The City and Borough of Juneau Assembly spent much of Saturday in the Assembly Chambers, working with city staff and discussing amongst themselves how the Assembly should approach issues facing the city in the coming year.
The portion of the retreat dealing with goals and action items, something that the Assembly sets after the election every year to map out the city’s short- and long-term policy direction, was facilitated by Scott Miller, public policy and planning consultant with the McDowell Group.
Miller told assemblymembers that his role at the retreat was mainly to “direct traffic.”
“My goals are to help you be creative, to help you reach clarity and to help you reach consensus,” Miller said.
As the assemblymembers prepared to go over the five overall goals set by the 2011-12 Assembly one year ago, starting with, “Preserve and improve local quality of life,” Assemblymember Randy Wanamaker made clear he did not think much of how they were written.
“That’s a nice aspirational thing to say. Nobody’s opposed to improving quality of life,” Wanamaker said of the first old goal. “We all have different views about what that means.”
Wanamaker argued, “We need to get going on … meaningful action we can take that will help solve some of the socioeconomic ills of our community.”
Assemblymember Karen Crane said she had written down a few of her top priorities for the retreat and she thought others had as well.
“It might be helpful if we heard what some of those things were,” Crane suggested.
Miller eventually assented to that approach.
“I’m kind of in favor of let’s get into the nitty-gritty of it,” Miller said.
Wanamaker, going first, immediately named housing as a priority, a subject quickly seconded by many other Assemblymembers.
“Convene the Committee of the Whole in a workshop session and listen to what needs to be done by the City and Borough of Juneau from the financial institutions, the builders of the community and the major property owners of the community, find out what needs to be done so that they can provide housing,” Wanamaker suggested, saying it would be a “learning opportunity” for the Assembly.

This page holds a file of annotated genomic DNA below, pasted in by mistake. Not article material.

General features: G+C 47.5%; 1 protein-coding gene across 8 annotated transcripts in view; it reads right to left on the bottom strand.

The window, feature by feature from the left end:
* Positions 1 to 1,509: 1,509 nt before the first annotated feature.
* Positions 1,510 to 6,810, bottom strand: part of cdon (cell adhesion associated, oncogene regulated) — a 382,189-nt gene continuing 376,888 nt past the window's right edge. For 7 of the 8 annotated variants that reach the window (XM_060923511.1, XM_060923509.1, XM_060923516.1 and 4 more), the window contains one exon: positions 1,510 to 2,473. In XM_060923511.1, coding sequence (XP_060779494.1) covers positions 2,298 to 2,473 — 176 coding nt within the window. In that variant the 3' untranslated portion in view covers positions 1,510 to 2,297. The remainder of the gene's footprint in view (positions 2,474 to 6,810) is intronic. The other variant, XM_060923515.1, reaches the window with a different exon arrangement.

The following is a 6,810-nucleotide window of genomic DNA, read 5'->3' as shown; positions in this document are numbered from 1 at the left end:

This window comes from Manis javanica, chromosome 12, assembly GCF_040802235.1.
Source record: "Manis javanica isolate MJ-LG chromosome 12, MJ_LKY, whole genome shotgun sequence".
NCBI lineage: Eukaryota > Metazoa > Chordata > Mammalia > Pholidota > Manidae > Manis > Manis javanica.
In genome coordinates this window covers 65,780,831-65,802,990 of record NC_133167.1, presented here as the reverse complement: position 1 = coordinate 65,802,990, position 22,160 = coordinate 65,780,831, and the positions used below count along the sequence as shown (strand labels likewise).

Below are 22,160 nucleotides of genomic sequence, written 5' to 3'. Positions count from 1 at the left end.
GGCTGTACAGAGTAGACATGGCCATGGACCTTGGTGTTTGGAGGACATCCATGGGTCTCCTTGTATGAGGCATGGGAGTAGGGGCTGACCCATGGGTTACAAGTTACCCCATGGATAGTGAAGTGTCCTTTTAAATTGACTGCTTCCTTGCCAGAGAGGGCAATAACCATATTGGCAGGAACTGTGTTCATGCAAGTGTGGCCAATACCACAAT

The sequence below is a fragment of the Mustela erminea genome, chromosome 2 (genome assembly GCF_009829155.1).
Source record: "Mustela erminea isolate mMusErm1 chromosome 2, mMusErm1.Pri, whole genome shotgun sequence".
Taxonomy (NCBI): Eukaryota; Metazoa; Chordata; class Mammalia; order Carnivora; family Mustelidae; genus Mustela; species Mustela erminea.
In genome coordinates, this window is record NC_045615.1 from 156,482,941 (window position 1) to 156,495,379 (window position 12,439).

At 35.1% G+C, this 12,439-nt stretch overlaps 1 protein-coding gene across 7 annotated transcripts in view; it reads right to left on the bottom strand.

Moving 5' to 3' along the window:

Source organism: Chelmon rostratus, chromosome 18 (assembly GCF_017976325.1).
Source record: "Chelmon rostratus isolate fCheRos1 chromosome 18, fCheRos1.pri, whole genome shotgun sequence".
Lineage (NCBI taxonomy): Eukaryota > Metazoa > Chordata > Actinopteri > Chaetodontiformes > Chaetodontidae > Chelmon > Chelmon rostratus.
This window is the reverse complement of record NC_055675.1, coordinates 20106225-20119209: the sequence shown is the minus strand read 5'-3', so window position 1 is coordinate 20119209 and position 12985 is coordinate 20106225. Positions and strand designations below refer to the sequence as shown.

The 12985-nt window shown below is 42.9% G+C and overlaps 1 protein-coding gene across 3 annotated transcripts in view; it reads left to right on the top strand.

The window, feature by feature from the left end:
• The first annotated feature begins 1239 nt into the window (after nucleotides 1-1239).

Assemblymember Johan Dybdahl said the Assembly should promote Juneau’s economic growth.
Assemblymember Carlton Smith highlighted an action item from the previous Assembly: “Develop CBJ financial transition plan for the potential future decline of state and federal assistance.” He also said Juneau should work toward building the capacity of its electrical grid, an issue that came up at the Southeast Conference annual meeting he attended in Craig last month (http://bit.ly/TN0vqD).
Crane mentioned a transportation plan and commitment to another old action item, “Support new state, library, archives, and museum (SLAM),” as her priorities, alongside housing.
“Start addressing the inebriate problem,” Mayor Merrill Sanford offered, simply, as his priority.
Deputy Mayor Mary Becker said she wants to see the Alaska State Capitol complex expanded and argued that Juneau needs to promote itself as a regional and state leader in order to keep its capital city status.
“We have to be good neighbors,” said Becker. “And it’s not just Southeast (Alaska), in a way. We have to show the state, too, that we’re down here working for the whole state as the capital.”
Assemblymember Loren Jones brought up two of the old action items regarding solid waste and sewage disposal, as well as civic participation and voter turnout.
“If we can get 50 percent of our registered voters to vote instead of 30, we’d have a better idea of whether we’re on the right track or not,” Jones contended.